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Trade war with China a boon for food banks

Federal government’s trade mitigation package puts $20 million in extra food in pantries

At Wednesday’s mobile food pantry set up in front of Vancouver’s Women, Infants and Children office, there was an unusual sight: fresh milk.

Fresh milk — not shelf-stable or powdered milk — is something pantries in Washington have not previously been able to get from the state Department of Agriculture until the trade mitigation package, says Kim Eads, manager of food assistance programs. The milk and a boom of other foods are an unusual result of the trade war with China.

To offset the impact of retaliatory tariffs, the $12 billion trade mitigation package was launched last summer. It includes about $1.2 billion to purchase food from farmers to be distributed through U.S. Department of Agriculture food programs for lower-income families, the largest being the Emergency Food Assistance Program. The Washington Department of Agriculture went from providing food banks with $10 million worth of food annually to $30 million this year, Eads said.

What does $20 million in extra food look like? Well, it includes 2 million pounds of apples, 3 million pounds of pork and nearly $3 million worth of nuts.

“Things we normally don’t get,” Eads said.

Some of the farmers selling their products to the USDA that end up on Washington food pantry shelves are local, such as Seattle-headquartered Darigold milk. This relationship could continue. Eads said there are plans for another trade mitigation package in 2020.

“That’s a really fun problem to solve because it means we have to become more creative about getting food to people quicker,” said Matt Edmonds, spokesman for the Clark County Food Bank.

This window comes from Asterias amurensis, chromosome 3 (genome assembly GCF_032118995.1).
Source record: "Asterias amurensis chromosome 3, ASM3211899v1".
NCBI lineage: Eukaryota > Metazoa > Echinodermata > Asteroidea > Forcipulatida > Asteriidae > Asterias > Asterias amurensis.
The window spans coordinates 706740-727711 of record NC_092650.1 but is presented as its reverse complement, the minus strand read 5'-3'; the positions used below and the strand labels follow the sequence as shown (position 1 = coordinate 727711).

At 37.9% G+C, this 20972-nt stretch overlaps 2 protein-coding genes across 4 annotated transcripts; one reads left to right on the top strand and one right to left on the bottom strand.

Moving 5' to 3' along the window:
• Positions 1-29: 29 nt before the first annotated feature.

The food bank receives food from several sources, including grocery stores, food drives and the Oregon Food Bank. Every week, USDA commodity food is delivered to its warehouse in the St. Johns area. The USDA is among the larger suppliers and gave 846,924 pounds or about 13 percent of the total amount of food in 2018, which was less than what it sent in 2017.

In the first six months of this year, the food bank has received 970,230 pounds of USDA commodities — a 129 percent increase from last year’s monthly average. About 38 percent is refrigerated food and less than 5 percent is frozen; the rest doesn’t require refrigeration, such as rice, peanut butter and beans.

“Being a food bank, we love that we’re able to get more food to people in need, so we welcome the extra work that it might require to get the food to people in our community,” Edmonds said.

The food bank hasn’t hired any additional warehouse staff to deal with the extra food, but there has been an increase in volunteers this year. Volunteers do everything from sorting and inspecting donations to repacking food to driving and delivering food.

Food Bank Fresh is one of the ways the food bank distributes food faster. People were lined up around the corner to get fresh produce, milk and pantry staples at Wednesday’s market. Edmonds said Town Plaza in central Vancouver is a great location because the building is a hub for social services that food pantry clients may already be using.

Food Bank Fresh takes place around the county and lasts about an hour or so, until the food runs out.

“We try to bring enough for everyone. Still, the most popular items disappear first,” Edmonds said.